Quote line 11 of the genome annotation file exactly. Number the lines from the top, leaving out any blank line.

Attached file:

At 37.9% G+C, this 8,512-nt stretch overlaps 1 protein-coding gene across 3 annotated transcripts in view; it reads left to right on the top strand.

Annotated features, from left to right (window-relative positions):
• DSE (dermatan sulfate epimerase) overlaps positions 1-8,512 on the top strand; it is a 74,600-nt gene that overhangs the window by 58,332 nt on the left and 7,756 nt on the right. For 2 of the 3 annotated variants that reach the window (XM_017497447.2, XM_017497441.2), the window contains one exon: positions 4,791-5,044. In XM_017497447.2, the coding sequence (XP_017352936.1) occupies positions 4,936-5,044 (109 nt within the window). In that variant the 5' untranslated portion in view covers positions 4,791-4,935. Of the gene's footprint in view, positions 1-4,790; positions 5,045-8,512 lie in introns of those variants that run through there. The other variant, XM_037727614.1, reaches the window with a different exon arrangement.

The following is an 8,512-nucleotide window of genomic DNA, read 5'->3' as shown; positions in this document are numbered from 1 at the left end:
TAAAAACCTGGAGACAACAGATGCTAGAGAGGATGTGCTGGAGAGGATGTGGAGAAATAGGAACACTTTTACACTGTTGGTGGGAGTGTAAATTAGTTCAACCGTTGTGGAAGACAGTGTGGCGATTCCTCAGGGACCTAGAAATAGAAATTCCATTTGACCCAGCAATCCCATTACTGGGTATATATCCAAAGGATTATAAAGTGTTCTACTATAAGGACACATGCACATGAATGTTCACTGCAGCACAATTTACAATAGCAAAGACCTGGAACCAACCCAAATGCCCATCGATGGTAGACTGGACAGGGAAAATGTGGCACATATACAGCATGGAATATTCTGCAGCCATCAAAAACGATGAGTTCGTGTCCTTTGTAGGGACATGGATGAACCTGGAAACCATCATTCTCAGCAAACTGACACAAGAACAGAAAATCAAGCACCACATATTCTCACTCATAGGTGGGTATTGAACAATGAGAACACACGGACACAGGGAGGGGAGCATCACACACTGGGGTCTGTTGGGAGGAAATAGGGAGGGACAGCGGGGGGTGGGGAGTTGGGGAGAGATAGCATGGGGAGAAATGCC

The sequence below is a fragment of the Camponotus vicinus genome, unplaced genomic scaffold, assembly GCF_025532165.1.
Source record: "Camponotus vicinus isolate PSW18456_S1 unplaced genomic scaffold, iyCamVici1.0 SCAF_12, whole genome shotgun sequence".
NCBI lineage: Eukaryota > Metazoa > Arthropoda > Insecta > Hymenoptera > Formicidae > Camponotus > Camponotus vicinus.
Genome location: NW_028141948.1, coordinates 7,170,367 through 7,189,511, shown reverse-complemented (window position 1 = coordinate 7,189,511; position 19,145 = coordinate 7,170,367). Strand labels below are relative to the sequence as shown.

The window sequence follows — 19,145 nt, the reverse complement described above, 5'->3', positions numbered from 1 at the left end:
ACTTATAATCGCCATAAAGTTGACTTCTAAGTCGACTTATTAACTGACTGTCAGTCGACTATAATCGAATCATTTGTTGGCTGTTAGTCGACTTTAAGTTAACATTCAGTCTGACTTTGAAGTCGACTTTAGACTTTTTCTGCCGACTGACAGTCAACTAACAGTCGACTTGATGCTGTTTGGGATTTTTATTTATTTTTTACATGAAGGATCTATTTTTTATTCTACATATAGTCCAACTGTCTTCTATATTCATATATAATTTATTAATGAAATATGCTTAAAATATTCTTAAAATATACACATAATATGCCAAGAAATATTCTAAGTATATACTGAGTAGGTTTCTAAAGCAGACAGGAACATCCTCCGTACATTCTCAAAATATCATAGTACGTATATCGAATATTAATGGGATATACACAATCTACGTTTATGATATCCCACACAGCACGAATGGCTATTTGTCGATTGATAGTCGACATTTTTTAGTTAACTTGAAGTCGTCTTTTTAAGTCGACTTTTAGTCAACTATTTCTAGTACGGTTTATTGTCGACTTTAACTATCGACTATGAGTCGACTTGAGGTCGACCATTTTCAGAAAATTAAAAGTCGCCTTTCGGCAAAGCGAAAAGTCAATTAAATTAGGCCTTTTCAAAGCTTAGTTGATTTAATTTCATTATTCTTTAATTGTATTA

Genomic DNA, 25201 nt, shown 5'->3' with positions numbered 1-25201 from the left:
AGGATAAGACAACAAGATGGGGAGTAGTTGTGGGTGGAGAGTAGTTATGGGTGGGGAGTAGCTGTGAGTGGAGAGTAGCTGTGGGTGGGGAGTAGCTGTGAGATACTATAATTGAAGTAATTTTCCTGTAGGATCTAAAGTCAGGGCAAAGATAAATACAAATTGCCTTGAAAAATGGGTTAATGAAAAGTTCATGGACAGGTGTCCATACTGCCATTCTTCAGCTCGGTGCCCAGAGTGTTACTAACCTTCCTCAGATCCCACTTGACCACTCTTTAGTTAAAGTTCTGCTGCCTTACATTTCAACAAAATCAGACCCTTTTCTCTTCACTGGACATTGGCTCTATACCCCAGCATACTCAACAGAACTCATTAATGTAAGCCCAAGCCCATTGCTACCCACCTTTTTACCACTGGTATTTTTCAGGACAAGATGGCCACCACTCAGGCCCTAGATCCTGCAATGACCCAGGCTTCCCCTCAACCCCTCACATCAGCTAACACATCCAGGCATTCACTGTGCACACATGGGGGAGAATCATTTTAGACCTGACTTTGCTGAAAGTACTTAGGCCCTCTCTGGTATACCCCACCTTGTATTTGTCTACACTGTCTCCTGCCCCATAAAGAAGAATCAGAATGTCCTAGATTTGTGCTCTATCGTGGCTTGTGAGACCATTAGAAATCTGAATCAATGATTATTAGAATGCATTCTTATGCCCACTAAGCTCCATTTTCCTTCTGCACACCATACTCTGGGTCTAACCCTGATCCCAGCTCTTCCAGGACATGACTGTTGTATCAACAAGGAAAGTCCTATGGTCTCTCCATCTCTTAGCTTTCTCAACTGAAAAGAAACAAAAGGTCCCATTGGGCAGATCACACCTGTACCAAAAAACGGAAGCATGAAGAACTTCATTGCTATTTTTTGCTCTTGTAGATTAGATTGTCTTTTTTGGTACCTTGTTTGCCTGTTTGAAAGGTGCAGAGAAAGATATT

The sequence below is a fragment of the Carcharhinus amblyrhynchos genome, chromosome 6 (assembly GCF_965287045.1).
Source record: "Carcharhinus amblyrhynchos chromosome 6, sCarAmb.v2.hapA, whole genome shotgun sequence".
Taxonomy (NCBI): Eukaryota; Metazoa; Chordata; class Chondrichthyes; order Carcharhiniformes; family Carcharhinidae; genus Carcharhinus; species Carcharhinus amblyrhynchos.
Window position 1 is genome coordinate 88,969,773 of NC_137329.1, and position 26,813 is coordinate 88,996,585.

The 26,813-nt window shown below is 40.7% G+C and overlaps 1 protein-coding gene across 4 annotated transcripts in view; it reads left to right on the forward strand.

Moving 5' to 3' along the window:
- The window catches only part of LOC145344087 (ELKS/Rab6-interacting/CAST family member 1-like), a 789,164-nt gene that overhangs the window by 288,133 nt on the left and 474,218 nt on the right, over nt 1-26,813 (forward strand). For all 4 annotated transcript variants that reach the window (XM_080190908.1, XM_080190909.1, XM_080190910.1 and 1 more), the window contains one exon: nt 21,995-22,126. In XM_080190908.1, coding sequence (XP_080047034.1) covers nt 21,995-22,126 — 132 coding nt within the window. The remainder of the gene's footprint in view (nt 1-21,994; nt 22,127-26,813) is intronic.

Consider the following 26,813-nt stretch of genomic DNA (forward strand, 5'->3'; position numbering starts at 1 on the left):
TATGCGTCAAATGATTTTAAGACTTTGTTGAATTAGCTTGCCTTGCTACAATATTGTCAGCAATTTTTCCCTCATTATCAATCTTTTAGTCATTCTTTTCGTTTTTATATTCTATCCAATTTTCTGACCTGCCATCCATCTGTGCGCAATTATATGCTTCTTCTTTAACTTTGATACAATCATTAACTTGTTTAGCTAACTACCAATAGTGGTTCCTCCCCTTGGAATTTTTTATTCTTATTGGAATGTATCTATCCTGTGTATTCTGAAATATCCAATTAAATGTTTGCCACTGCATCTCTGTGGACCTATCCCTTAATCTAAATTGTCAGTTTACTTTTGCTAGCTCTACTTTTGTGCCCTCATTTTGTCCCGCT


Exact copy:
ACTTATAATCGCCATAAAGTTGACTTCTAAGTCGACTTATTAACTGACTGTCAGTCGACTATAATCGAATCATTTGTTGGCTGTTAGTCGACTTTAAGTTAACATTCAGTCTGACTTTGAAGTCGACTTTAGACTTTTTCTGCCGACTGACAGTCAACTAACAGTCGACTTGATGCTGTTTGGGATTTTTATTTATTTTTTACATGAAGGATCTATTTTTTATTCTACATATAGTCCAACTGTCTTCTATATTCATATATAATTTATTAATGAAATATGCTTAAAATATTCTTAAAATATACACATAATATGCCAAGAAATATTCTAAGTATATACTGAGTAGGTTTCTAAAGCAGACAGGAACATCCTCCGTACATTCTCAAAATATCATAGTACGTATATCGAATATTAATGGGATATACACAATCTACGTTTATGATATCCCACACAGCACGAATGGCTATTTGTCGATTGATAGTCGACATTTTTTAGTTAACTTGAAGTCGTCTTTTTAAGTCGACTTTTAGTCAACTATTTCTAGTACGGTTTATTGTCGACTTTAACTATCGACTATGAGTCGACTTGAGGTCGACCATTTTCAGAAAATTAAAAGTCGCCTTTCGGCAAAGCGAAAAGTCAATTAAATTAGGCCTTTTCAAAGCTTAGTTGATTTAATTTCATTATTCTTTAATTGTATTA